While Mayor Rahm Emanuel positions himself as a defender of the rights of immigrants, he’s refusing to back protections for low-wage workers at the city’s two airports, many of whom are immigrants and refugees.
And while the city spends billions of dollars – including huge contracts for political insiders – to upgrade its airports, which are depicted as “economic engines” driving local prosperity, thousands of workers who make that engine run are left in poverty and insecurity.
Last week, leaders of the City Council’s Black, Latino, and Progressive caucuses introduced an ordinance that would require contractors for ground services at O’Hare and Midway to pay wages and benefits comparable to those offered by building managers in the region. The ordinance would cover about 8,000 custodians, security officers, plane-cleaning crews, baggage handlers and wheelchair assistants.
It would also require contractors to sign labor peace agreements with unions seeking to represent their workers. Such agreements bar retaliation against workers who seek to organize; they also prohibit workers from striking, picketing, or otherwise interfering with operations.
Currently, airport workers earn the minimum wage of $10.50 per hour, or not much higher, with no benefits. Wheelchair assistants get the tipped minimum wage, now $5.95 per hour, far below the city’s minimum. “These aren’t high school students,” said Ald. Susan Garza (10th Ward), a sponsor of the ordinance. “These are mothers and fathers trying to support their families.”
On top of that, they are subject to widespread wage violations and are often fired if they speak up – largely because many of them are immigrants and refugees, advocates say.
Large numbers of the lowest-paid airport workers are refugees referred to contractors by refugee settlement groups, said Izabela Miltko of Service Employees International Union Local 1, which has advocated for airport workers.
“Unfortunately, since they don’t know the language and don’t know their rights under labor law, they can be taken advantage of,” she said.
Last September, United Maintenance Co. Inc. paid an $845 million settlement in a lawsuit brought by its workers, who charged that they were not paid for work done before and after their shifts and during their breaks.
Wages went down when United Maintenance replaced a previous unionized custodial services contractor in 2012, after Mayor Rahm Emanuel signed a five-year, $99 million contract with the company. Emanuel defended the contract after mob associations by United Maintenance’s owner were revealed in a federal investigation.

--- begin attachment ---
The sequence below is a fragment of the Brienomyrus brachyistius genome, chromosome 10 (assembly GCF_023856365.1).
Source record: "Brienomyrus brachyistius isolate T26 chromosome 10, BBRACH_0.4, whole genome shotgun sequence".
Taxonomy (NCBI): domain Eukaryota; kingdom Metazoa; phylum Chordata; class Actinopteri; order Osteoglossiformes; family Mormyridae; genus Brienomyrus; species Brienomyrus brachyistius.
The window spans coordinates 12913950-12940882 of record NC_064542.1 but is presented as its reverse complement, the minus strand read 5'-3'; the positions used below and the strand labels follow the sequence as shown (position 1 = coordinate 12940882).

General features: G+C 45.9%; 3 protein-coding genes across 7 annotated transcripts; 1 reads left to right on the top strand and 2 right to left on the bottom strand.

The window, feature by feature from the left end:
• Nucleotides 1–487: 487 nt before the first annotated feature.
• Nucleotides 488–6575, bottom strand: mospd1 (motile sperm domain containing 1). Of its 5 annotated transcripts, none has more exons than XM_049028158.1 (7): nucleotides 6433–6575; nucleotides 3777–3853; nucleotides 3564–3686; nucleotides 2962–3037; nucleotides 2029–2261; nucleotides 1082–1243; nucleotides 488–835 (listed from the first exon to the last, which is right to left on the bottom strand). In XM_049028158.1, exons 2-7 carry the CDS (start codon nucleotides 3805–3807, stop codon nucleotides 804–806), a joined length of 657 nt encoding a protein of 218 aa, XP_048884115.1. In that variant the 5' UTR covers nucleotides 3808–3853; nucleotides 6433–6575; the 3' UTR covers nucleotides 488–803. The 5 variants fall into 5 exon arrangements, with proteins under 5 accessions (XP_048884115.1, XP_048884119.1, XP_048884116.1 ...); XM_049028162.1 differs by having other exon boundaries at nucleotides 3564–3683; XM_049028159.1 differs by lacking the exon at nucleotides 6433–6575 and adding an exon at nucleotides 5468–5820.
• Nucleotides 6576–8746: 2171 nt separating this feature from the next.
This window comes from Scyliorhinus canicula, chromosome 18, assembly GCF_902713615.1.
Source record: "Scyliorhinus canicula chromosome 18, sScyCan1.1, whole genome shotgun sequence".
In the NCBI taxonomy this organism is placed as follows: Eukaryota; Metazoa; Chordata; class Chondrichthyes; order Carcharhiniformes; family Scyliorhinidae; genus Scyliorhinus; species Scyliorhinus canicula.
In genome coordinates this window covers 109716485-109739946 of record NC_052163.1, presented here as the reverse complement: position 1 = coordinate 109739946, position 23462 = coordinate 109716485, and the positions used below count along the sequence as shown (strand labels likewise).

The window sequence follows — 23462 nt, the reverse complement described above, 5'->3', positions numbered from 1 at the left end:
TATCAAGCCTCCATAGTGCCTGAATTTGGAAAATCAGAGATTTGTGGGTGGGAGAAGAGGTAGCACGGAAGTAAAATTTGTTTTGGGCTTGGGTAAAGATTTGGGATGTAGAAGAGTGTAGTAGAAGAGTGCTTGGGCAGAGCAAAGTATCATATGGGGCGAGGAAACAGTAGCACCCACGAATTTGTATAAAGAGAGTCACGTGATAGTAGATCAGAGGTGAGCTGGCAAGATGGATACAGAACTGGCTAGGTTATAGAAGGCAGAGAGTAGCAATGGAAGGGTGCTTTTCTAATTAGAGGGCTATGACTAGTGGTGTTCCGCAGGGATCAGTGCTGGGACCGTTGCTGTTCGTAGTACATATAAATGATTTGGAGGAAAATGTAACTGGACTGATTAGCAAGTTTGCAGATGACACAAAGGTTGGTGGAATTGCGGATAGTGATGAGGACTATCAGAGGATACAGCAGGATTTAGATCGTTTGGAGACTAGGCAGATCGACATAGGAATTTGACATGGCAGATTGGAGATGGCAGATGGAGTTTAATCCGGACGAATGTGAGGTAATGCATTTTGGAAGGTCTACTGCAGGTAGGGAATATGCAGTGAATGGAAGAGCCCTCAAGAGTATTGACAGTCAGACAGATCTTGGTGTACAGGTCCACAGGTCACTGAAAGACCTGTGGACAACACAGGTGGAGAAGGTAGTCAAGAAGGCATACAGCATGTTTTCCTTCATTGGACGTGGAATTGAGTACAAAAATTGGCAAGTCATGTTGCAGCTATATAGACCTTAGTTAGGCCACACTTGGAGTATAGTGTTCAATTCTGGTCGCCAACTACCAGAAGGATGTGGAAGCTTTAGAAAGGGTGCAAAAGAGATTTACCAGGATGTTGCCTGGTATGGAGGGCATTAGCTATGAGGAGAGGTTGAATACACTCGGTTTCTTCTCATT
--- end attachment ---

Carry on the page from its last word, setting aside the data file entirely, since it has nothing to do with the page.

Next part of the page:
One of the workers’ attorneys told Dan Mihalopoulos of the Chicago Sun-Times that “every single contractor” at O’Hare violates wage laws. A survey of O’Hare workers by SEIU last year found “rampant wage theft” by contractors for janitorial, security, baggage and wheelchair services.
Wheelchair assistants are routinely stiffed of their full wages, Miltko said. They’re paid the “tipped minimum wage” of about $6 an hour, with the employer required to make up the difference up to the full minimum wage if tips don’t cover it. Miltko said employers require workers to report enough tips to cover that gap, no matter whether they received that amount. They also prohibit workers from soliciting tips.
And workers have been fired for seeking redress, including a security officer who met with U.S. Labor Secretary Tom Perez last June. The worker was one of six employees of Universal Security Inc. to be fired after they participated in union activities or spoke to the media.
While Emanuel has taken a stance as a defender of immigrants against President Donald Trump, his City Council allies have dumped the airport workers’ protection ordinance in the Rules Committee, where, as Garza notes, “things go to die.”
Thirty-five aldermen – a solid majority – signed on as co-sponsors of the ordinance, although Ald. Walter Burnett and Ald. Michael Zalewski, who chairs the aviation committee, later removed their names. Earlier this week, airport workers protested at Zalewski’s ward office.
“How can we be a sanctuary city on the one hand and exploit workers on the other?” Garza asked. “That makes absolutely no sense. If we’re going to be a sanctuary city and open our doors to immigrants, then we need to make sure they can make a living wage to support their families, because that goes hand-in-hand.
“You can’t do one without the other,” she said. “You can talk the talk but you need to walk the walk.”